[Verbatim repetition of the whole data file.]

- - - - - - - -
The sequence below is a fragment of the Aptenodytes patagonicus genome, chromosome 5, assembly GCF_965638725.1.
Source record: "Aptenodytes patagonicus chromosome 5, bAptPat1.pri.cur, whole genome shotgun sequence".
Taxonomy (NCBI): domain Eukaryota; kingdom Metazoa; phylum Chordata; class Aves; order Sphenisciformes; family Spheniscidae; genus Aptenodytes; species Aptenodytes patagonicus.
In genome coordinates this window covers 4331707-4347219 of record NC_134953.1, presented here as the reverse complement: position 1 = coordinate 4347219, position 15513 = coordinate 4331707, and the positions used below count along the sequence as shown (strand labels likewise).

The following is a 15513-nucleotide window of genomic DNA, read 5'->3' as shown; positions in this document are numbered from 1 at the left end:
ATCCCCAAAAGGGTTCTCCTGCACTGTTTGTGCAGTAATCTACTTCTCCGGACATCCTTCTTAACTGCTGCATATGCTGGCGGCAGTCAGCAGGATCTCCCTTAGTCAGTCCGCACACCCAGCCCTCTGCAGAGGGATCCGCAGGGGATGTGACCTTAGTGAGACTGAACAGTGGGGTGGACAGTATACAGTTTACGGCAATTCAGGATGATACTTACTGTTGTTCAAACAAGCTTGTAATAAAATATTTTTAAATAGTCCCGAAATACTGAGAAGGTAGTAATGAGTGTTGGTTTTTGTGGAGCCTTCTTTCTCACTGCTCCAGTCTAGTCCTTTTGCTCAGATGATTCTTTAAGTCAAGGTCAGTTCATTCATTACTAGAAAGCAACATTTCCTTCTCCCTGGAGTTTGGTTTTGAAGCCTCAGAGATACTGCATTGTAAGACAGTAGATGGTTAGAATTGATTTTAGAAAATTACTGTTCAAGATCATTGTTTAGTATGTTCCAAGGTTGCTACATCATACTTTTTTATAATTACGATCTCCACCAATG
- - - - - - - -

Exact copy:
The sequence below is a fragment of the Aptenodytes patagonicus genome, chromosome 5, assembly GCF_965638725.1.
Source record: "Aptenodytes patagonicus chromosome 5, bAptPat1.pri.cur, whole genome shotgun sequence".
Taxonomy (NCBI): domain Eukaryota; kingdom Metazoa; phylum Chordata; class Aves; order Sphenisciformes; family Spheniscidae; genus Aptenodytes; species Aptenodytes patagonicus.
In genome coordinates this window covers 4331707-4347219 of record NC_134953.1, presented here as the reverse complement: position 1 = coordinate 4347219, position 15513 = coordinate 4331707, and the positions used below count along the sequence as shown (strand labels likewise).

The following is a 15513-nucleotide window of genomic DNA, read 5'->3' as shown; positions in this document are numbered from 1 at the left end:
ATCCCCAAAAGGGTTCTCCTGCACTGTTTGTGCAGTAATCTACTTCTCCGGACATCCTTCTTAACTGCTGCATATGCTGGCGGCAGTCAGCAGGATCTCCCTTAGTCAGTCCGCACACCCAGCCCTCTGCAGAGGGATCCGCAGGGGATGTGACCTTAGTGAGACTGAACAGTGGGGTGGACAGTATACAGTTTACGGCAATTCAGGATGATACTTACTGTTGTTCAAACAAGCTTGTAATAAAATATTTTTAAATAGTCCCGAAATACTGAGAAGGTAGTAATGAGTGTTGGTTTTTGTGGAGCCTTCTTTCTCACTGCTCCAGTCTAGTCCTTTTGCTCAGATGATTCTTTAAGTCAAGGTCAGTTCATTCATTACTAGAAAGCAACATTTCCTTCTCCCTGGAGTTTGGTTTTGAAGCCTCAGAGATACTGCATTGTAAGACAGTAGATGGTTAGAATTGATTTTAGAAAATTACTGTTCAAGATCATTGTTTAGTATGTTCCAAGGTTGCTACATCATACTTTTTTATAATTACGATCTCCACCAATG